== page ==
Starting an LLC in Colorado
Starting an LLC: An LLC is a legal business entity that has the benefits of both a corporation and a partnership. It has the pass-through taxation of a partnership, but provides personal liability protection like a corporation.
The Limited Liability Company (LLC) is the most flexible types of entities for business owners in Colorado. A Colorado LLC provides you with personal liability protection and keeps your profits “passed through” to your individual tax return, which means you can take any deductions that are available to individual taxpayers.
What are the Benefits of Starting an LLC?
The benefits of starting an LLC are numerous. LLCs help you protect your personal assets from business liabilities. They also provide the flexibility to adjust your business operations without having to file complicated paperwork.
In addition, LLC members can choose how they want the business to pay taxes. For tax purposes, they can be as a sole proprietor, a partnership, an S-Corporation or a C-Corporation.
An LLC also allows you to maintain your privacy and is one of the easiest types of businesses to maintain.
Step-by-Step Guide for Starting a Colorado LLC
1) Articles of Organization:
The first step is to file articles of organization with the Colorado Secretary of State. You’ll need to file online, CLICK HERE for the Business Organizations page. Before you file; Do a SEARCH. Your business name must be unique. Until July 2023, the filing fee for a new business in Colorado is only $1.
2) Operating Agreement:
After filing your articles of organization, you’ll need to create an operating agreement. This is an important document that sets out the rules and responsibilities of the company members. It’s worth investing some time and money in this document before going any further. Although it’s not necessary to hire an attorney to draft your operating agreement, the time and money it’ll save you in the long run is worth it.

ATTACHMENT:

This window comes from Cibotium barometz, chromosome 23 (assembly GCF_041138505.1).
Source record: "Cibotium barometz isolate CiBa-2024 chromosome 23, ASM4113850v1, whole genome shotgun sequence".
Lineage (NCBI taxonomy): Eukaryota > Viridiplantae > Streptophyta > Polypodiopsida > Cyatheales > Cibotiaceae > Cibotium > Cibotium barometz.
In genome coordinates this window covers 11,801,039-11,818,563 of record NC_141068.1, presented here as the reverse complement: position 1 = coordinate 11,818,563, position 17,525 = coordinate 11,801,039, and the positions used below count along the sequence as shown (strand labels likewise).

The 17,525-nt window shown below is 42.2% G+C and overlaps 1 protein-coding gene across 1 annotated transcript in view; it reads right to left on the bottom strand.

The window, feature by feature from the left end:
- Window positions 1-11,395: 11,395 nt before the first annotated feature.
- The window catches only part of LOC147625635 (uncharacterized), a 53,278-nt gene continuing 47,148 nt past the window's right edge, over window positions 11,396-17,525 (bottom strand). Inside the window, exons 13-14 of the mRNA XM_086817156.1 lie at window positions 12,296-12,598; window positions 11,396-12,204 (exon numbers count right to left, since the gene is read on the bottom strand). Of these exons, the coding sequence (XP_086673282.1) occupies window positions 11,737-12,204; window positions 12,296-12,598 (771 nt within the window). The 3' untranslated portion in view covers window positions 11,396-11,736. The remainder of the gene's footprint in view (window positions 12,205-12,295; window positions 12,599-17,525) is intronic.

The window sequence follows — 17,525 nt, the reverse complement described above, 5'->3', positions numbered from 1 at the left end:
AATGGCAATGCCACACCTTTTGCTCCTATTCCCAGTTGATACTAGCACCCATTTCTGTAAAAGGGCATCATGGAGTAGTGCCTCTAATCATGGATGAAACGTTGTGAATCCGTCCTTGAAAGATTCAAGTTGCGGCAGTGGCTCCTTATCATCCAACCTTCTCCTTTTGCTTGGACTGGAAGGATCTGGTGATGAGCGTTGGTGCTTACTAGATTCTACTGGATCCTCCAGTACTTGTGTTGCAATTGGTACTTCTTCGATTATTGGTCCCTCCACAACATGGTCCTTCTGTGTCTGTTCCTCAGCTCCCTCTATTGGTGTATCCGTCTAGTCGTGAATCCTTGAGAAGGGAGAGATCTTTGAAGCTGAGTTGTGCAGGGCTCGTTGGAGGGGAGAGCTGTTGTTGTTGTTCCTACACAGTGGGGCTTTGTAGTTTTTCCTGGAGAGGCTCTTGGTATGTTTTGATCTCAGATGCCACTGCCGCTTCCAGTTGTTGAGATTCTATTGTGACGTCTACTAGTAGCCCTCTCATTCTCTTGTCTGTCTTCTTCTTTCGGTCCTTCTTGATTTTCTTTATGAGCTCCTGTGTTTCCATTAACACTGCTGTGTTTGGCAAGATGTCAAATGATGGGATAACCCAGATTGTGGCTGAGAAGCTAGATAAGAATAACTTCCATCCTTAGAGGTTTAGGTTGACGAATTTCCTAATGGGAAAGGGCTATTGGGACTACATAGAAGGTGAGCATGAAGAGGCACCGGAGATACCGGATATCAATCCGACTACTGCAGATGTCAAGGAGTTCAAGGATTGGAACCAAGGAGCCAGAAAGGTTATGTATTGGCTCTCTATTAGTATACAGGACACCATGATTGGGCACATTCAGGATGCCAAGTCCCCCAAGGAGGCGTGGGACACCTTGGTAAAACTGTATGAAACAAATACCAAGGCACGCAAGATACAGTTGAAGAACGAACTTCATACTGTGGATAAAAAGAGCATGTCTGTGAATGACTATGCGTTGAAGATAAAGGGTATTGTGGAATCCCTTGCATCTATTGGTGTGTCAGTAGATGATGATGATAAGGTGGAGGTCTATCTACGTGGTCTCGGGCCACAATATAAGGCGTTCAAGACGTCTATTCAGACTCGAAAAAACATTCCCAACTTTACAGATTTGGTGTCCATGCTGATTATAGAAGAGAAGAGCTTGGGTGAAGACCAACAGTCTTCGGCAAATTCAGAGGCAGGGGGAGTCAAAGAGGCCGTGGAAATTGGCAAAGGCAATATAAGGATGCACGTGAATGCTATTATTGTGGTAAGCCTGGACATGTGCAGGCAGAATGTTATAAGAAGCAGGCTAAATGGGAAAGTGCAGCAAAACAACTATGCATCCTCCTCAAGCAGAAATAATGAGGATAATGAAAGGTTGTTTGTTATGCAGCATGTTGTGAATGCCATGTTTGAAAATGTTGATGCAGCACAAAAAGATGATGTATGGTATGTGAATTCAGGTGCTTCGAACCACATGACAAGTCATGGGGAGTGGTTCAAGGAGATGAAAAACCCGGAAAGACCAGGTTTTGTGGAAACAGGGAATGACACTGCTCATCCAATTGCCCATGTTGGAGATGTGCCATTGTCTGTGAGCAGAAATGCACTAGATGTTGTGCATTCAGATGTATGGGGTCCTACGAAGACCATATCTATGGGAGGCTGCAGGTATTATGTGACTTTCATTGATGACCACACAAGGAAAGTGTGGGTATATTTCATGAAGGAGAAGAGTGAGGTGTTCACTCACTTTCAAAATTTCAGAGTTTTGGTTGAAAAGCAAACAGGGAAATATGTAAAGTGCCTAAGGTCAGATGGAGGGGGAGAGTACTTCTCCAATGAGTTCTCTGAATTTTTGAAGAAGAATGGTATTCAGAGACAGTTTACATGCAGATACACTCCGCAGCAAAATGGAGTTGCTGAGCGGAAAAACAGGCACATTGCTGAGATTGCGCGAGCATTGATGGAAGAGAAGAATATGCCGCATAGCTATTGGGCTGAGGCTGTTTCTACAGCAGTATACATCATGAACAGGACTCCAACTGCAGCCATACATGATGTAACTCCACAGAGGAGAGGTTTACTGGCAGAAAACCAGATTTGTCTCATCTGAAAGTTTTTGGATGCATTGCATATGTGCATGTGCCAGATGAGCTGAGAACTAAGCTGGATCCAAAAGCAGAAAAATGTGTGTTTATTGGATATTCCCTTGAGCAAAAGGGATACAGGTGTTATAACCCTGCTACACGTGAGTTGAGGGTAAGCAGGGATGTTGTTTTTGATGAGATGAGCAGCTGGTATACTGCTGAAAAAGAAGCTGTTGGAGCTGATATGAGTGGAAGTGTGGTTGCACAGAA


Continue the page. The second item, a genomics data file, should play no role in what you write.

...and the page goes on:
3) EIN Number:
Go to this web page: CLICK HERE It’s free to get an EIN#. There are many websites and businesses who will do it for a fee. You’re giving them your personal information and paying them for the privilege. I believe it’s safer to give the IRS your information than a 3rd party. The IRS website is: https://www.irs.gov/. Don’t be fooled!
4) Bank Account:
My recommendation is to choose a reputable bank that’s close to your business. Even if you have a home office. Get one close to your home. Even if your business doesn’t handle cash, driving across town to go to a bank is not the best use of anyone’s time. You never know when you’ll need a document notarized or actually have to go to the bank for some reason. Thank me later.
5) First members’ meeting:
You’ll also need to hold your first members meeting as soon as possible after establishing your bank account. An important item to cover in the first meeting is to have the member(s) accept the operating agreement.
You’re probably going to need some type of insurance; you’re going to need someone to do your taxes; and you’re most likely sooner or later are going to need an attorney. I always ask folks, what is the probability you’ll be sued for something during your normal business day? If there is a low probability, such as a web designer working from home, then you may be able to do-it-yourself. If your business activity has a medium or high probability of causing harm; or is one which is highly regulated; I recommend seeing an attorney before you begin.Follow me on social media: